Studies of Nuclear Matter under Extreme Conditions: Heavy-Ion Interactions at Ultra-Relativistic Energies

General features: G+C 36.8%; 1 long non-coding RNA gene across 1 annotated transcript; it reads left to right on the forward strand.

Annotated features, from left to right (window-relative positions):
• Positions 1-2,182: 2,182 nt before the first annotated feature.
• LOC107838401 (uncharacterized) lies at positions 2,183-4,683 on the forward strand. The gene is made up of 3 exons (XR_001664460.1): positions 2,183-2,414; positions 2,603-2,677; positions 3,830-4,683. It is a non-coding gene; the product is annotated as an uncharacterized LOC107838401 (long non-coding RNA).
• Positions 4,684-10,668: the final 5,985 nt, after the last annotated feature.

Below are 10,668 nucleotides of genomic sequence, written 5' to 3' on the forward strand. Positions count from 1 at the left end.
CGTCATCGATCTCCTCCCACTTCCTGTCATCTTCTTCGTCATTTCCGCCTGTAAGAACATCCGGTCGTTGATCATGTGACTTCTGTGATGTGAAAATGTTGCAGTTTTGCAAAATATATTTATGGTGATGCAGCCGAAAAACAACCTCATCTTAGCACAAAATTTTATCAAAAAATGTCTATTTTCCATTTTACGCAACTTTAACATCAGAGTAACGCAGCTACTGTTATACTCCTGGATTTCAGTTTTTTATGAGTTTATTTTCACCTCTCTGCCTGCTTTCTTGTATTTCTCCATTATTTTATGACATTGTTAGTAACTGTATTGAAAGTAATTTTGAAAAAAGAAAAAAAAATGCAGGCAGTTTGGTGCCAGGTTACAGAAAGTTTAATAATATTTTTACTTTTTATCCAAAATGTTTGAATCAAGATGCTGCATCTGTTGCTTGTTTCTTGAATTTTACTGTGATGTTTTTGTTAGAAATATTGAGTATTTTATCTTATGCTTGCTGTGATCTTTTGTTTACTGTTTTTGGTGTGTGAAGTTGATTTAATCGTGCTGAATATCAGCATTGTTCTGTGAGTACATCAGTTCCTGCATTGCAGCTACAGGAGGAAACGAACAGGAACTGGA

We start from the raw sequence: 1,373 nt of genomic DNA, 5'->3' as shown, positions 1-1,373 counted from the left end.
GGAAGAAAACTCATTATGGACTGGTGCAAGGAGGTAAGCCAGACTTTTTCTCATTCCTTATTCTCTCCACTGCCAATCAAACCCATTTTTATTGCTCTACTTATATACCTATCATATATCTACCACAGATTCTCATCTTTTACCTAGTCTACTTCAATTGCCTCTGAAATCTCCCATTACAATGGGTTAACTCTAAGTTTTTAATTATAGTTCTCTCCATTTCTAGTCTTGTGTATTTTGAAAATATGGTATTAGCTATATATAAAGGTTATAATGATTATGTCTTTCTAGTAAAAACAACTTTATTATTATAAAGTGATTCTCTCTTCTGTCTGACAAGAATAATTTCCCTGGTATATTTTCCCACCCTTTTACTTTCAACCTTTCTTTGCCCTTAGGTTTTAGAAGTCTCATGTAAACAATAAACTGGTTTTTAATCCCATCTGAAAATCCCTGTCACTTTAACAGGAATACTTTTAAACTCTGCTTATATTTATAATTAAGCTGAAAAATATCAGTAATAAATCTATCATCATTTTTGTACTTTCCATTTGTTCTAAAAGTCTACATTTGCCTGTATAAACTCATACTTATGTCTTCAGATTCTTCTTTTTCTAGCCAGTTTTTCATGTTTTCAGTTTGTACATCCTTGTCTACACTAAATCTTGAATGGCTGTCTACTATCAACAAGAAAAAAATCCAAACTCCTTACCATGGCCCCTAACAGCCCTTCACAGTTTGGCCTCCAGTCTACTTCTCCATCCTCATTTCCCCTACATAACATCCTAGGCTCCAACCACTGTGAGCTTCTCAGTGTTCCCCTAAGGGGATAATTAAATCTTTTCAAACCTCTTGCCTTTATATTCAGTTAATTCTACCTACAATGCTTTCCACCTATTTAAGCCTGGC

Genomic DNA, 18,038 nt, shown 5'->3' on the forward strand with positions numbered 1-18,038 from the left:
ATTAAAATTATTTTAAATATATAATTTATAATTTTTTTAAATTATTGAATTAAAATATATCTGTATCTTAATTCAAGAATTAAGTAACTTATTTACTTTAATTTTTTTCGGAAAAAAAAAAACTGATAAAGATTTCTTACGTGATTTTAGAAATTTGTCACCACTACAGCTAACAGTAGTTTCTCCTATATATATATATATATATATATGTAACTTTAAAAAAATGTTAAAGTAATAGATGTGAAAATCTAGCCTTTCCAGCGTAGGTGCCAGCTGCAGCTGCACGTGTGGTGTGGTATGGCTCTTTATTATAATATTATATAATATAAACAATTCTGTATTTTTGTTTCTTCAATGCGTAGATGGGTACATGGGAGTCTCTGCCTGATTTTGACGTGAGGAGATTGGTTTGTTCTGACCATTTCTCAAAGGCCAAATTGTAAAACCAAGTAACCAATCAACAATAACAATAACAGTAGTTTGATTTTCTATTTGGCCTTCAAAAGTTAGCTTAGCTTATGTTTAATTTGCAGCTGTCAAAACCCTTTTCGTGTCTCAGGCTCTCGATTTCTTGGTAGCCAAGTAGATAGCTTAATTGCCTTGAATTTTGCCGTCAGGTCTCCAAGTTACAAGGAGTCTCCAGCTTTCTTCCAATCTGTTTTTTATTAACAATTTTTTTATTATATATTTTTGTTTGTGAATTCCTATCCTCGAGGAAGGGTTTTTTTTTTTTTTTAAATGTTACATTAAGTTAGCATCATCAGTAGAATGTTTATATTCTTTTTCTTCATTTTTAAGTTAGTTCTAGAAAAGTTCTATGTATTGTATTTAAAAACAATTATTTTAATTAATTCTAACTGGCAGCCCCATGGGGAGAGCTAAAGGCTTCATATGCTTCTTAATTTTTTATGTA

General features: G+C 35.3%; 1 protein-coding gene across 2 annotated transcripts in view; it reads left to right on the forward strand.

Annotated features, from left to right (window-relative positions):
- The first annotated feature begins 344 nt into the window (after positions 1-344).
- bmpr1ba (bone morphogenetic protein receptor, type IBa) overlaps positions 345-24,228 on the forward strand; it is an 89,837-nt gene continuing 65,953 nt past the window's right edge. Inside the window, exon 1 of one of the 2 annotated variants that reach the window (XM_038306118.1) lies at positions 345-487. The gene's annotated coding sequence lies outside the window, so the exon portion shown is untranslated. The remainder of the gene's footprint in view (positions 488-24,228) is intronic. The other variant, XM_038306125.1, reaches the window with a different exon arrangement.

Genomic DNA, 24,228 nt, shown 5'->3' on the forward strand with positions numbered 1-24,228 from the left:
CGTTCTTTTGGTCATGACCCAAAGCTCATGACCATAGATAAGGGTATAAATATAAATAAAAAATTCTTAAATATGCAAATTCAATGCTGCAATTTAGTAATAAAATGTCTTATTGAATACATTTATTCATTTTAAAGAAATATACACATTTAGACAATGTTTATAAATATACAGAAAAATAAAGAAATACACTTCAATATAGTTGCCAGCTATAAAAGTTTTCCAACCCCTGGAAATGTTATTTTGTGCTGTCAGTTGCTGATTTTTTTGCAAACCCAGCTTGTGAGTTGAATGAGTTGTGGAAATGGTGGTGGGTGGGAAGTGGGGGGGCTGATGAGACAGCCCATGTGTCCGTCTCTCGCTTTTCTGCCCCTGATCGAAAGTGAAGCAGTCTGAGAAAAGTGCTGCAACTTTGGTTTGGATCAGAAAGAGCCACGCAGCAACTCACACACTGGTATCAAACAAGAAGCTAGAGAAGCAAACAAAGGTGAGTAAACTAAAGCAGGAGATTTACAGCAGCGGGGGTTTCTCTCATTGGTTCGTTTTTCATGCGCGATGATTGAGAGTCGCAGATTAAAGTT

Sammanfattning: The charged particle production in ultra-relativistic nucleus-nucleus collisions in the energy range 4-200 A GeV has been studied. Two different experimental techniques have been utilized: nuclear emulsions and Multi-Step Avalanche Chambers. Four large Multi-Step Avalanche Chambers with optical read-out were included in the experiment WA93 and were used to reconstruct the tracks and determine the momenta of negatively charged particles. The performance of the chambers in the experiment as well as the analysis of the chamber data are described in the thesis. The reconstructed particle momenta have been used to study transverse momentum distributions of negatively charged particles, and to perform intensity interferometry analyses (HBT) in order to determine the source size and study the time-evolution of the interactions. The transverse momentum spectra can not be fitted to a single thermal distribution over the full transverse momentum range. Furthermore, the shapes of the transverse momentum spectra are found to be different in central and peripheral nucleus-nucleus collisions. The invariant radius extracted from the interferometry analysis decreases with increasing transverse momenta of the particle pairs, indicating an expanding source. The multiplicity and pseudorapidity distributions obtained from interactions in nuclear emulsion have been studied. Simulations have been performed with various Monte-Carlo models, and particularly the effects of the hadronic rescattering have been investigated. The results of the analysis have illustrated the great importance of the nuclear geometry in ultra-relativistic nucleus-nucleus collisions. The pseudorapidity distributions of produced particles have been found to be well described by gaussian functions. Based on gaussian parameterizations a method of predicting the pseudorapidity distributions in systems of different sizes and at different energies has been developed. Furthermore, the multiplicity and angular distributions of slow, target associated particles have been analysed.
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